With the recent boost in federal infrastructure spending on ports and waterways, an increase in dredging work is expected. Historically, contracts with the Army Corps of Engineers are brought in the U.S. Court of Federal Claims, which hears disputes arising from federal contracts.
After over 150 years of the Court of Federal Claims exercising jurisdiction over government dredging contract disputes, the U.S. Court of Appeals for the First Circuit analyzed whether such contracts actually fall within a federal district court’s admiralty jurisdiction. Finding that dredging a navigable waterway protects and facilitates maritime commerce, in J-Way Southern v. U.S. Army Corps of Engineers, the First Circuit held that a federal district court has jurisdiction over federal dredging contract disputes. This decision provides an avenue for dredging contractors to choose a federal court that is potentially more convenient or favorable for disputes with the Corps of Engineers.
J-Way Southern won a contract to perform dredging operations for the Corps. However, the Corps terminated the contract claiming J-Way’s performance was deficient because J-Way did not complete the work within the timeframe set in the contract. J-Way filed suit, alleging improper termination and breach of the contract by the Corps. In response, the Corps argued J-Way’s case was time-barred under the Contract Disputes Act (CDA). The Corps also filed a motion to dismiss based on lack of subject matter jurisdiction, arguing that only the Court of Federal Claims had jurisdiction over a dispute based on a federal dredging contract. The district court denied the motion.
On appeal, the First Circuit found that it had jurisdiction to decide the case because the dredging contract forming the basis of the suit was a maritime contract. The Corps’ argument against the district court’s exercise of jurisdiction rested on the historical practice, dating back to 1857, of the Court of Federal Claims hearing government dredging contract disputes. However, as the court noted, no court had ever actually analyzed whether the Court of Federal Claims had jurisdiction in a case such as this.
While generally the Court of Federal Claims has exclusive jurisdiction over contract claims against the U.S. in excess of $10,000, the CDA vests admiralty jurisdiction in the federal district courts for lawsuits against the U.S. that arise out of maritime contracts. Thus, jurisdiction rested upon a finding that a dredging contract meets the test for maritime contracts.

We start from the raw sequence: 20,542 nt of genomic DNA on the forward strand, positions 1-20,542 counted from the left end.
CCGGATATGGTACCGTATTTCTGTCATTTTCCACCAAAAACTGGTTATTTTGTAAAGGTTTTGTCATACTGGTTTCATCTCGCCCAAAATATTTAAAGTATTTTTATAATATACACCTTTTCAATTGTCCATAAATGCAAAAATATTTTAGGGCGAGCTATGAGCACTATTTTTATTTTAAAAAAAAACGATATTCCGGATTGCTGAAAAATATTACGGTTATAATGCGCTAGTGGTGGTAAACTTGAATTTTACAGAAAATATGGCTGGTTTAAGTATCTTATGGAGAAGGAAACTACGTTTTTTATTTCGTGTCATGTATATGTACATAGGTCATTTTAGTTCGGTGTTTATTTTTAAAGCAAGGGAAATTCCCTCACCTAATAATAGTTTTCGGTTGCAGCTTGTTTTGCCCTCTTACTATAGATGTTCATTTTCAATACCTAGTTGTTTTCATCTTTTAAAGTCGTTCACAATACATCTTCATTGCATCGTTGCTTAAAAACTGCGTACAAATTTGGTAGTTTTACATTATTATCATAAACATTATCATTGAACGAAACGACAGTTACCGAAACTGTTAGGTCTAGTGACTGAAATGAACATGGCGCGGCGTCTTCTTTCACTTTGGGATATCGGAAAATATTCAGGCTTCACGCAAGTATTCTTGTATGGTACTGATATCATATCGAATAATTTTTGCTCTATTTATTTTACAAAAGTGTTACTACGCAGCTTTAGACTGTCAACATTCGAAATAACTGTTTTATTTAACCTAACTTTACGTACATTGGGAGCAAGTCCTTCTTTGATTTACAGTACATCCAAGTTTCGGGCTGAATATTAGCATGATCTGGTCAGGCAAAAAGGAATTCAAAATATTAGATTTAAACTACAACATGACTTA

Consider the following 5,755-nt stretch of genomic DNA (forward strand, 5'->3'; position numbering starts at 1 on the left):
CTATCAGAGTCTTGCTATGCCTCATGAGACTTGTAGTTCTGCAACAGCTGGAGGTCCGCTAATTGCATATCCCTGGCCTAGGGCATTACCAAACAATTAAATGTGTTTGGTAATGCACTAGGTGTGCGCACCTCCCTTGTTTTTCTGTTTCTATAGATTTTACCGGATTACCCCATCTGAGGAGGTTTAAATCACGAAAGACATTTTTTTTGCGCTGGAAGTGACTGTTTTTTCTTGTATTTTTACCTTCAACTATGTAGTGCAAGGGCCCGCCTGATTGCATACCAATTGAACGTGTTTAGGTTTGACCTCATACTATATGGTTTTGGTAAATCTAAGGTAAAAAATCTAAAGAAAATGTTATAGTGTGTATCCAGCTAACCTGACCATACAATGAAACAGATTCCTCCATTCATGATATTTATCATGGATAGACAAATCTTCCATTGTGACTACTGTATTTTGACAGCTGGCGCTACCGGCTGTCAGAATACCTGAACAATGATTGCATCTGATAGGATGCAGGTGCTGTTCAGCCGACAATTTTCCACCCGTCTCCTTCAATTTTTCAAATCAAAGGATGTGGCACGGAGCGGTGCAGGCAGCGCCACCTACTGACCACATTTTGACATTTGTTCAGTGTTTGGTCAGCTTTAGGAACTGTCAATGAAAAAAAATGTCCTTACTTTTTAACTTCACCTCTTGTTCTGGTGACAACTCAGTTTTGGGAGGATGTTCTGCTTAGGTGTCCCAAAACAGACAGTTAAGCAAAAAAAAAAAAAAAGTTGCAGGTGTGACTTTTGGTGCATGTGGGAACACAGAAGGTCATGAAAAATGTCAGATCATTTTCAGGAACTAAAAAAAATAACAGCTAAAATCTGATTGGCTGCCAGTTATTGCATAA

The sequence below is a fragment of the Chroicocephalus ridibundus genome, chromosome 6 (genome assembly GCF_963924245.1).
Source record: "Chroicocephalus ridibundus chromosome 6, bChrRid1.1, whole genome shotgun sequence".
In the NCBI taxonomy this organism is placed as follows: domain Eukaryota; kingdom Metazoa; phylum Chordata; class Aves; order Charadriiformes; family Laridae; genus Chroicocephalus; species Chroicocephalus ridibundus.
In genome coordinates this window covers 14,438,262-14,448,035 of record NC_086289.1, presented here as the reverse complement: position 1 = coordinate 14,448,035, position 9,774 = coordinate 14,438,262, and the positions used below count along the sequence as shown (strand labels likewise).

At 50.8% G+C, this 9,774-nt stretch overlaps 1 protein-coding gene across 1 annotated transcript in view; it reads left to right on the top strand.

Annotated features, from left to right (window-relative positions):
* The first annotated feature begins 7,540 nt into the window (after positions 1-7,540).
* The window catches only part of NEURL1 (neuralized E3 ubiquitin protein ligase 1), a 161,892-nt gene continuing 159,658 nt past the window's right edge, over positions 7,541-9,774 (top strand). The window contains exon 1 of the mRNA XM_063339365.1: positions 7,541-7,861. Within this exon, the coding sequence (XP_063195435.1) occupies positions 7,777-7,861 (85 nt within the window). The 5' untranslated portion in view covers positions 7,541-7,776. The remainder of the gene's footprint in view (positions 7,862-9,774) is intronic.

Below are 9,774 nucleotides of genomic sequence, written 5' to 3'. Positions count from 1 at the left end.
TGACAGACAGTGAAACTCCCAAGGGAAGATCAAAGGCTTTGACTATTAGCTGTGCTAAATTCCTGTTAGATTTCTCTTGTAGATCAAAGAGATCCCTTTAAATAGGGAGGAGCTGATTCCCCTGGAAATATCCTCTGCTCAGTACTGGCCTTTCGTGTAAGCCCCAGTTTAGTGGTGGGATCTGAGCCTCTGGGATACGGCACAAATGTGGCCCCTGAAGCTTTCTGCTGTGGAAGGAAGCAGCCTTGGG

Whether a contract is maritime depends upon whether the contract “has reference to maritime service or maritime transactions.” The court’s inquiry focuses “on whether the principal objective of a contract is maritime commerce.” The answer depends on the “nature and character” of the contract rather than the location, land vs. water, of the services performed.
The court agreed with J-Way that “[d]redging a navigable waterway is traditionally a maritime activity, and such a dredging contract facilitates maritime commerce.”
The regulatory definition of “dredging,” on which the Corps relied, referred to dredging as a type of construction, thus the Corps asserted the “principal objective” of the contract was construction rather than maritime commerce. However, the court found the regulatory definition did not determine the jurisdictional question where the “principal objective” of the construction was to aid maritime commerce. Nor was the court persuaded by the fact that substantial portions of the contract’s work were performed on land.
The Corps ultimately offered no legal support to explain why these considerations should outweigh the contract’s plain language and compensation scheme. Rather, the Corps paid J-Way based on the amount of sediment dredged and all land-based activities were merely incidental to accomplishing the main goal of dredging the navigable channel.
The dredging contract between J-Way and the Corps had a “genuinely salty flavor.” Maritime services formed the base of the contract’s nature. Therefore, the First Circuit held that the federal district court had jurisdiction over the dredging contract dispute. While the dredging contractor won the maritime jurisdiction issue, it was ultimately unsuccessful on the merits.
It remains to be seen whether other circuit courts will follow the First Circuit and assert admiralty jurisdiction over dredging contracts with the Corps.